• develop an evidence base on what works to reduce parental conflict, to inform future commissioning practice; and
• help local areas integrate support to reduce parental conflict in local family services to enhance mental health and other positive outcomes for children and adolescents.
The RPC Programme has been running in England since 2018 and recently received a funding boost of £33 million in March 2022 (Families supported by £33 million to drive down parental conflict - GOV.UK (www.gov.uk)
Moving from silos to synergies: opportunity for future policy development
Contrary to the opening of this blog, “Problems do not inevitably beget problems” … particularly where robust research informs effective intervention strategies and where policy decision-making is informed accordingly (and where evaluation is an integral part of this process). Mental health problems among young people are on the rise, rates of family conflict, discord and breakdown are also on the increase. Longitudinal evidence highlights the adverse impacts of inter-parental conflict and negative parenting experiences for children’s mental health and long-term interpersonal relationship experiences. Supporting parents through programmes such as the RPC Programme, which is informed by an intergenerational research evidence base, offers significant opportunity not only to improve outcomes for children and adolescents in the long-term, but to interrupt negative intergenerational transmission patterns both in terms of poor mental health and negative family/interpersonal interaction patterns – the potential cost savings of which are significant.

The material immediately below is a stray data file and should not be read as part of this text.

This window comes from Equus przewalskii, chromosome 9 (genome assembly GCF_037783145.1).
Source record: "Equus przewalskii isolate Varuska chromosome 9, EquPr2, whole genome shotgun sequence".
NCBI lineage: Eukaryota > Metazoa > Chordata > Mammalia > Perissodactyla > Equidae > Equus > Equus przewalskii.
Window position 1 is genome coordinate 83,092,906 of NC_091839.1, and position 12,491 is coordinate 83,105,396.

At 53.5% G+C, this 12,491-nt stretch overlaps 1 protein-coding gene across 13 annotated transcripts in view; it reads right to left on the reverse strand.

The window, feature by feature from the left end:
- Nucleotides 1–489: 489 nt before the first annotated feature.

It is time for UK policy development to move away from a siloed approach to intervention, and instead move towards a synergistic model of targeted intervention and future prevention. For example, through targeted inter-parental relationship support which reduces high levels of inter-parental conflict (intervention), this subsequently reduces the likelihood of long-term mental health problems (and disorder) developing among children and adolescents (and future adults; prevention). A shift in high-cost late-intervention policy strategies to targeted early prevention strategies is essential if sustained progress in the reduction of intergenerational adversities is to be realised (click here for further information on upcoming events linked to this objective).